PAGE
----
Here it is folks, the column you’ve all been waiting for. It’s the second and final part of NEIL MILLER’s ‘best beer glass’ review.
This is the second column in my surprisingly popular series about the most beloved beer glasses from my rather extensive collection. As noted in part one, these glasses are not necessarily the best from a technological, tasting, or aesthetic perspective. Heaven knows these two certainly are not. Rather, they are glasses that invoke feelings ranging from happiness, pride, mirth, mischief, shame, and everything in between.
Charles & Di Wedding Mug – This is a standout in my collection. When I show people my display cabinet for the first time, this is the glass that gets the most comments. The most common being “WTF is that thing?” followed by “Oh dear god, why?”
It was purchased alongside my good friend and long-time drinking buddy Flash at a huge secondhand store up the Kapiti Coast. Sadly, the shop is long gone. Perusing through the shelves with armloads of dodgy ’80s and country records (yes, actual albums – look it up younglings), we were confronted by two of these magnificent vessels. I almost dropped my A-ha record in reverence. They had to be bought by us, and the price tag of $2 each was within our means.
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Obviously, the eye is first drawn to the incredibly cheesy picture of the “happy” couple on the front. On the back, there is a message that the glass is “to commemorate” the wedding of Prince Charles and Lady Diana Spencer but I strongly suspect it does not have official royal approval.
As a beer vessel, the first impression is that it is incredibly heavy. The glass is very thick. When filled with beer, and it holds a lot, it is almost too much effort to lift. Flash and I tended to fill halfway. Beer drinking should not be exercise, it should be a celebration of a lycra-free life.
This regal mug has the unique ability to outrage both royalists and Republicans equally, which means it was $2 very well spent. It is also the only royal item I have in my house that is not legal tender. Unless you count a Princess Leia action figure (not a toy).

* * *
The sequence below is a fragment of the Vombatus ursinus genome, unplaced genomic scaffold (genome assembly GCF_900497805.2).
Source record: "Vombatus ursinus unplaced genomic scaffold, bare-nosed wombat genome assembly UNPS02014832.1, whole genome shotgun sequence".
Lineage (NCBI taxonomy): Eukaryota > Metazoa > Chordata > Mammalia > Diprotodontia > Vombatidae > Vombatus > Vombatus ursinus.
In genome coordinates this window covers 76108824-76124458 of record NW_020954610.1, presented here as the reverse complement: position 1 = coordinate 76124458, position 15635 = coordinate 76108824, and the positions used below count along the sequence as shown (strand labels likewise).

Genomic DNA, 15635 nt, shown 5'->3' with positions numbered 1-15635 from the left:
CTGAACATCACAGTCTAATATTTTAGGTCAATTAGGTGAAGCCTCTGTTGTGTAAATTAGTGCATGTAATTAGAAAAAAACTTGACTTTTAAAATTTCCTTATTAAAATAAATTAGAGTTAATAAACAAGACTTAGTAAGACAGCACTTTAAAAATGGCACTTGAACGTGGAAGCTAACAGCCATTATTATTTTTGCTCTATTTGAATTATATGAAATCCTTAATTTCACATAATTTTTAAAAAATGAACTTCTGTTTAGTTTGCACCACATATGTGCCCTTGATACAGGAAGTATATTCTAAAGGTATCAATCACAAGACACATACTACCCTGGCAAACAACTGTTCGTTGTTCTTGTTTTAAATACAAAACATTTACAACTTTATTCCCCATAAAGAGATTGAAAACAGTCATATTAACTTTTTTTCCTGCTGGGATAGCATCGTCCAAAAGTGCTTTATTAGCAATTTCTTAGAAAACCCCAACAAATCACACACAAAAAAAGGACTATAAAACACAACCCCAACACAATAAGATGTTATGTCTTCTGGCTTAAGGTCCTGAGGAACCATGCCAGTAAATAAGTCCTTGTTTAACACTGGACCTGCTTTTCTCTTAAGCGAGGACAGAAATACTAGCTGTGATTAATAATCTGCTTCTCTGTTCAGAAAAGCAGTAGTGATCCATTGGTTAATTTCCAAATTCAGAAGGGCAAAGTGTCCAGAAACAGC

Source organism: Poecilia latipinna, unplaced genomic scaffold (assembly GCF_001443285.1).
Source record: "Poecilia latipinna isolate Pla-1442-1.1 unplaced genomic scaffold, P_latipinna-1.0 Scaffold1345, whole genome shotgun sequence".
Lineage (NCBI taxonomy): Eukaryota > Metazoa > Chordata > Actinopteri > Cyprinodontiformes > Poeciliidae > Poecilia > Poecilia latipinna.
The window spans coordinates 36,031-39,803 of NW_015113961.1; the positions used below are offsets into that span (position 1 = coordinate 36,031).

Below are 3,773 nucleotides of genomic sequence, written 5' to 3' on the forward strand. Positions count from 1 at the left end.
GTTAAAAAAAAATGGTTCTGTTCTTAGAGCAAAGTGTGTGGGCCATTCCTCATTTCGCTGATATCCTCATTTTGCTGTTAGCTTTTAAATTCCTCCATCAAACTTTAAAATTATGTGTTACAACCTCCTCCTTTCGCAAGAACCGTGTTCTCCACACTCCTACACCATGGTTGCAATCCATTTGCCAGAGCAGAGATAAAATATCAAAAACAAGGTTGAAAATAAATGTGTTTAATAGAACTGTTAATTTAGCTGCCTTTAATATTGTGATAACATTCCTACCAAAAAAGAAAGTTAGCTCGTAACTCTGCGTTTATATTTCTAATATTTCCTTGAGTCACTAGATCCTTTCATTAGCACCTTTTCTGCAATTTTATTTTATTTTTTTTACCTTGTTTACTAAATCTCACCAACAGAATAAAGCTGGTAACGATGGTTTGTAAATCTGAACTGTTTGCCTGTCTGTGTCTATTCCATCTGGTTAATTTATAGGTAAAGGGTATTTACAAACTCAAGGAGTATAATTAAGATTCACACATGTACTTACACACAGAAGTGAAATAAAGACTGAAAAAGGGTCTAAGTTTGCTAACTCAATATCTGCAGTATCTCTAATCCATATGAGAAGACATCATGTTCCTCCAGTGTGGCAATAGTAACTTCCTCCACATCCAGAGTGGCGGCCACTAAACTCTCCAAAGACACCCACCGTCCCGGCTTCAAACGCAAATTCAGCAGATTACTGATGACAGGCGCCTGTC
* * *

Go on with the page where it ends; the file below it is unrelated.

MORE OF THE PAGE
For the record, I am a staunch Republican.
Rugby World Cup 2007 Glass – Like the last glass, this one is likely to cause intense discussion because of the bittersweet (mainly bitter) nature of this event. Unlike the previous one, it is an officially endorsed product. Heineken does not just put its name on any old thing…
Before alert readers ask: “How much Heineken did you have to drink to get a free glass?” I must clarify that I won it at a bottle store. You spent a certain amount of money and you got the glass. There was a limit of one per customer. Otherwise, I would have had a full XV by the end of that tournament, particularly after “that” quarter-final.
At the time, fans naturally expected the All Blacks to win the Cup. Instead, France knocked us out in the quarter-final with Kiwis baying the referee Wayne Barnes had missed a forward in France’s winning try. Many continue to bay today even though Barnes is, outside of New Zealand, thought to be one of the best refs in the world.
On to the glass which is rather obviously rugby ball-shaped with the top missing and a flat bottom. Both of those are excellent design features so you can get beer in and it won’t fall over all the time. Obviously a gimmick, it may have been ahead of its time as it looks similar to the top of the modern, trendy IPA glasses. Those are designed to funnel the aroma upward to the nose, which would not be much use to Heineken lager.
Again, another big glass but this time in girth rather than weight. People with smaller hands may need both here. The small label allows the colour of the beer inside to be showcased and as a beer tasting glass, it is pleasantly good, even though that is an accident of the rugby ball shape, rather than by design.
Fill it up with American Pale Ale, outrage the Heineken marketing team, and drink to forget the horrors of the 2007 World Cup.
Next time, we do a different virtual beer tasting (starring fresh-hopped ales).